Goin' Down, Under travel blog

 

 

 

 


March 7, 2007

The weather has not been great. After a day of watching, dark clouds and stormy seas that sent many to the ship's doctor for "shots" to cure seasickness we closed on the New Zealand coast and our narrated tour of Fiordland National Park. We had been warned that Fiordland attracts the greatest rainfall of any area of New Zealand (it rains 200 days each year, and Milford Sound gets about 8 meters per year!!!), the area lived up to its reputation. Although the seas calmed considerably once we entered each of the three fiords, the rain continued most of the day, much of it very intense and driving most of us would be photographers to compete for the limited spaces where we could get good shots while remaining undercover. The rain also exacerbated the colder temperatures more reminiscent of a Vancouver fall. In fact not many of us had sufficient cold weather gear to really enjoy the spectacular views.

However, looking past all the bad weather, the day was quite enjoyable.

As mentioned we began the day entering and travelling up Milford Sound at about 8:00 a.m. Then, as only a big cruise ship can do, we stopped at the end of the fiord, spun around and we headed right back out the way we came, about a 1½ to 2 hour trip in total. The rain stayed with us the entire way, so the impact wasn't quite as dramatic as it clearly could have been. Many of the mountain tops were covered with low cloud, and visibility was quite restricted. That being said the channels were so narrow, we often felt we could reach out and touch the sheer rock faces and pluck some of the plants growing everywhere right from the cliffs. Once we were moving back into open waters again, the seas began churning quite heavily.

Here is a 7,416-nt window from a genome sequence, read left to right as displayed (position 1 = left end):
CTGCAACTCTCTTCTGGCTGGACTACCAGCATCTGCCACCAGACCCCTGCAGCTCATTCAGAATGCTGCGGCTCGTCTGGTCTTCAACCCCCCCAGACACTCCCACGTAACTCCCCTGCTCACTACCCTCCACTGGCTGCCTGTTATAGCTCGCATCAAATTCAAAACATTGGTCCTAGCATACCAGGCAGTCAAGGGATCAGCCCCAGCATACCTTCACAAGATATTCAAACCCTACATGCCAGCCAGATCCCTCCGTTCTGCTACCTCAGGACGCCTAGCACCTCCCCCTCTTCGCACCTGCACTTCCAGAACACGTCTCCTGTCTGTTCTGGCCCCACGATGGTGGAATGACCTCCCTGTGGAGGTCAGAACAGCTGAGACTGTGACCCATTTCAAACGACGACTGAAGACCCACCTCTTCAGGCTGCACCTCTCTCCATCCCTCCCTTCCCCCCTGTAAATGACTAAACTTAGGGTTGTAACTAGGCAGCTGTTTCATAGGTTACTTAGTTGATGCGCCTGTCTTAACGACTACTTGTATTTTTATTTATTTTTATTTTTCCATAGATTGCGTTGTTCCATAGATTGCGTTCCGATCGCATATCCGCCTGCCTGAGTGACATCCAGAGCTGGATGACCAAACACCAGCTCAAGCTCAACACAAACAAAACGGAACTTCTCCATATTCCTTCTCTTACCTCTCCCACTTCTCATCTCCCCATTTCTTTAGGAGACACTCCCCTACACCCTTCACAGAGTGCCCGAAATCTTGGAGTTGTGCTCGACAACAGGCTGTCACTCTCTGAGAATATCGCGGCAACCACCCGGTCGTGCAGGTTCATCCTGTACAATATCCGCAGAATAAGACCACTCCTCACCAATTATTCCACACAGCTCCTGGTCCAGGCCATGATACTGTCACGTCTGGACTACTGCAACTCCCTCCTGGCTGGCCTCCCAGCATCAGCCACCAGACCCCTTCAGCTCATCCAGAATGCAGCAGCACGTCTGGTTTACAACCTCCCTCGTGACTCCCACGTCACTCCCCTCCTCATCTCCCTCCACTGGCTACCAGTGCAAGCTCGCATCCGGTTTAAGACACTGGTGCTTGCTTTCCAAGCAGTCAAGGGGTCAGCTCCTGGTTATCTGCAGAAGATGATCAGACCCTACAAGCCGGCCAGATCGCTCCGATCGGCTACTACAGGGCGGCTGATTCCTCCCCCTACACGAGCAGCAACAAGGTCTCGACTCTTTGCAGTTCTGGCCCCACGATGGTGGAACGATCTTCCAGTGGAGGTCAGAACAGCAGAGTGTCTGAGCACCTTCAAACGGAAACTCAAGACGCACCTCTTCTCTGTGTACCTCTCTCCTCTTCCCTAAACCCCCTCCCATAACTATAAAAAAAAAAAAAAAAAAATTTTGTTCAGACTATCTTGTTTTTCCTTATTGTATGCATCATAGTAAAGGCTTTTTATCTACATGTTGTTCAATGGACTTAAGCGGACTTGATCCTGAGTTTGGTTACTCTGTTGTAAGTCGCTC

At about noon, 100 or so kilometres further down the coast we once again headed inland (can you do that on a ship?), this time entering Thompson Sound circled around a large mass of land (Secretary Island), and exited through Doubtful Sound. This time I opted to stay in my cabin and take advantage of the roof covering a good chunk of my cabin. But as it turned out the rain all but stopped as we entered the channel, and all the clouds remained thick and close to the ground we even saw some very brief breaks revealing the sky was in fact still blue up there somewhere.

Finally mid afternoon we entered Dusky Sound, approximately 75 km. further along the Tasman Sea and again the rains stopped to allow fairly good views of what were beautiful every bit as dramatic, in their own way, as a trip through the Canadian Rockies. I know each of us will remember this day for many years to come, and hopefully it won't be all because of the bad weather!

As the day ends, we're once again crusing through "moderate" to "rough" seas around the southernmost tip of New Zealand (the closest many of us will ever get to Antartica) and hopefully heading to calmer seas and warmer weather.



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